Sir Brian had a mission in his great big courtroom
To call up all the journalists and bip them on the head.
On Wednesday and Saturday
But mostly on the latter day,
He summoned both the Murdochs - and this is what he said:
'I am Sir Brian' (ting-ling)
'I am Sir Brian' (rat-tat)
'I am Sir Brian, as bold as a lion, take that! And that! And that!'
Sir Brian had a sidekick with a great big ego
Who questioned every witness with incredulous disdain.
On Tuesday and on Friday,
Just to make Fleet Street look tidy
He'd gather up the gutter press and flush it down the drain.
'I am Sir Brian' (sper-lash)
'I am Sir Brian' (sper-losh)
'I am Sir Brian, as bold as a lion, anyone else for a wash?'
Sir Brian had an antidote to phone-hacking journalists
He'd get MPs to change the law and put them all in chains.
On Thursday and on Monday
(and sometimes on a Sunday)
They'd face a brand new ombudsman who'd seize ill-gotten gains.
'I am Sir Brian' (ker-ching)
'I am Sir Brian' (ker-pow)
'I am Sir Brian, as bold as a lion, let's see you misbehave now.'
Sir Brian's wheeze found favour with a group called Hacked Off
Who gathered in a Commons room to lobby top MPs.
They ate KitKats and talked til three
Then, come the dawn, announced with glee
'We've got the buggers cornered; there shall be no more Press sleaze.'
'Hurrah for Sir Brian' (whoo-pee!)
'Hurrah for Sir Brian' (woo-hoo!)
'Hurrah for Sir Brian, as bold as a lion, that'll teach them to upset Hugh.'
Sir Brian's scheme was challenged by editors and pundits.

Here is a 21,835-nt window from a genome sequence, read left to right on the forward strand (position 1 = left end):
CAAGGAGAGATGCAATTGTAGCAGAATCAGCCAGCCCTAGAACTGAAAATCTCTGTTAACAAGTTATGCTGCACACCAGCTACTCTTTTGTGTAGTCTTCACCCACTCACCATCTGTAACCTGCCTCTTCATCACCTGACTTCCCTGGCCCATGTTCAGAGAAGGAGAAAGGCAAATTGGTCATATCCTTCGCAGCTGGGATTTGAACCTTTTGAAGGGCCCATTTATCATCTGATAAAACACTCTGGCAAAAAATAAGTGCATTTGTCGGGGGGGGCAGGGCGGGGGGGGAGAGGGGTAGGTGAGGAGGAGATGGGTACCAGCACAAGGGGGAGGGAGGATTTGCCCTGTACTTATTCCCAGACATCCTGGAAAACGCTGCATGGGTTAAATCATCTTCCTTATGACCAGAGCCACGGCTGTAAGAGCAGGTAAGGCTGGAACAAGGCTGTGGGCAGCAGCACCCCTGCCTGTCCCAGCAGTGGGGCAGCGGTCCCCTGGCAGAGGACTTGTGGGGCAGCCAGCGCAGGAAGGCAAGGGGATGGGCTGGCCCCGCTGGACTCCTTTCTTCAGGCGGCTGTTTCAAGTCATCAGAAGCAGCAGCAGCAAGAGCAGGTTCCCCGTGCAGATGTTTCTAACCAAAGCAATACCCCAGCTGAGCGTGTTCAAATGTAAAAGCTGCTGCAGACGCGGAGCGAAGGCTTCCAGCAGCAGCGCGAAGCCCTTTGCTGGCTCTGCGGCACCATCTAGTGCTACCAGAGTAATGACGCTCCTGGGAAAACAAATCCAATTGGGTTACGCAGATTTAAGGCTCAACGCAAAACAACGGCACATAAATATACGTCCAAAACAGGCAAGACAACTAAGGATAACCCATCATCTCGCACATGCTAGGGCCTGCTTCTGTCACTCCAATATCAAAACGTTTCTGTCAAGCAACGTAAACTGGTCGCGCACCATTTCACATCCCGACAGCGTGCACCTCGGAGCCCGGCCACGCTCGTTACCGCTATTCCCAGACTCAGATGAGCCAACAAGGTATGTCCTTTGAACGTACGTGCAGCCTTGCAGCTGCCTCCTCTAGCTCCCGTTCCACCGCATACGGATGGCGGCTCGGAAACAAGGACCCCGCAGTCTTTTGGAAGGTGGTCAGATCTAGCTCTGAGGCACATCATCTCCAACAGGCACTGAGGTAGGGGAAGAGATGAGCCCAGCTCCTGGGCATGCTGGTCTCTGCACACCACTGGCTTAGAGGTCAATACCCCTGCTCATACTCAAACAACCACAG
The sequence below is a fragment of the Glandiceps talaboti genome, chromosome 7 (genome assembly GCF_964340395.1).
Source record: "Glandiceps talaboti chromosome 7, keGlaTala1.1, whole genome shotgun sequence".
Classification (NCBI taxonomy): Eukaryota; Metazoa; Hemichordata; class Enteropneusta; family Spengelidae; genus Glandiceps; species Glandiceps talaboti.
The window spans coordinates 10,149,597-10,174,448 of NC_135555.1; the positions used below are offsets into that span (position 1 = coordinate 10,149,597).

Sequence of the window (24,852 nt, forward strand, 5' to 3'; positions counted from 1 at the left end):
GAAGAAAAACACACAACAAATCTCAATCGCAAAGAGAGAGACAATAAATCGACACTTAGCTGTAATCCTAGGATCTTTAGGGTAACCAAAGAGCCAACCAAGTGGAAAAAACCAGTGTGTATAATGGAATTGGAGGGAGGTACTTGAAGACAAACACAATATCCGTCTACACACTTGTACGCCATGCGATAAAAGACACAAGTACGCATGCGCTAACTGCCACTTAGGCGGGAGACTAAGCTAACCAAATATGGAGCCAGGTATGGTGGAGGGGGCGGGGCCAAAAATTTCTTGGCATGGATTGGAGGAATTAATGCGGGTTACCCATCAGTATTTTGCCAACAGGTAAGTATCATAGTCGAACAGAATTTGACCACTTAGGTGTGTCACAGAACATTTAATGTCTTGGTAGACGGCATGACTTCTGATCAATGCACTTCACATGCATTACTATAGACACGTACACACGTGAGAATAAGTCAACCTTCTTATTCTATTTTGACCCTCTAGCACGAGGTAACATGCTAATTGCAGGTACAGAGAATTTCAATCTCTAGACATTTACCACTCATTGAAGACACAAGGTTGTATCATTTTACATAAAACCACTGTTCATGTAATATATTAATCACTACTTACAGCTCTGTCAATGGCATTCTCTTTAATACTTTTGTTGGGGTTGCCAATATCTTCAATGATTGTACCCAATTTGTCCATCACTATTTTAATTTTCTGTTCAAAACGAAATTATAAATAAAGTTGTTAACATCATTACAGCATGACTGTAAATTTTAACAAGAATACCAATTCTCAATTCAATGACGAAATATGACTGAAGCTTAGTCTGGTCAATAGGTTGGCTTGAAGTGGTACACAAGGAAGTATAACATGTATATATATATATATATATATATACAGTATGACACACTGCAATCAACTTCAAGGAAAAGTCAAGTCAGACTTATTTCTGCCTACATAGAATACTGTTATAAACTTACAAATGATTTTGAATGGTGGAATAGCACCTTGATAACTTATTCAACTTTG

They cried 'We must have freedom to keep society strong.'
Then the local papers
Had attacks of the vapours
And squealed 'We'll all be ruined, yet we've done nothing wrong.'
'Down with Sir Brian (yah-hiss!)
'Down with Sir Brian (yah-boo!)
'Down with Sir Brian, as bold as a lion, we'll put our own house in order, thank you.'
Sir Brian's friend in Downing Street was not sure how to take this
And so he came to barter
On terms of Royal Charter
To put to privy counsellors (and Liz and Phil the Greek).
'How's that Sir Brian?' (What ho!)
'How's that Sir Brian?' (What fun!)
'We'll get a law through somehow - I'm just not sure which one.'
Sir Brian's clever sidekick was made a judge at High Court
While his lordship nursed a dream that he'd soon be the LCJ.
But then we learnt that SOCA
Had told Sir Brian earlier
That lawyers and big businesses had been a-hacking too.
'What's that, Sir Brian? (Shame them!)
What's that, Sir Brian?' (Shame you!)
'What's that, Sir Brian as bold as a lion. They were worse than the press AND YOU KNEW?'
Sir Brian has a date now to stand in front of MPs
And tell them why this little fact was not in his report.
He'll talk about his remit
And why should others see fit
To question his authority as master of his court?
'I am Sir Brian (good egg)
'I am Sir Brian (good sport)
'I am Sir Brian as bold as a lion - but not quite as bold as I thought.'
A corruption of Bad Sir Brian Botany from When We Were Very Young,
by A.A. Milne with illustrations by E.H. Shepard
Published by Methuen in 1924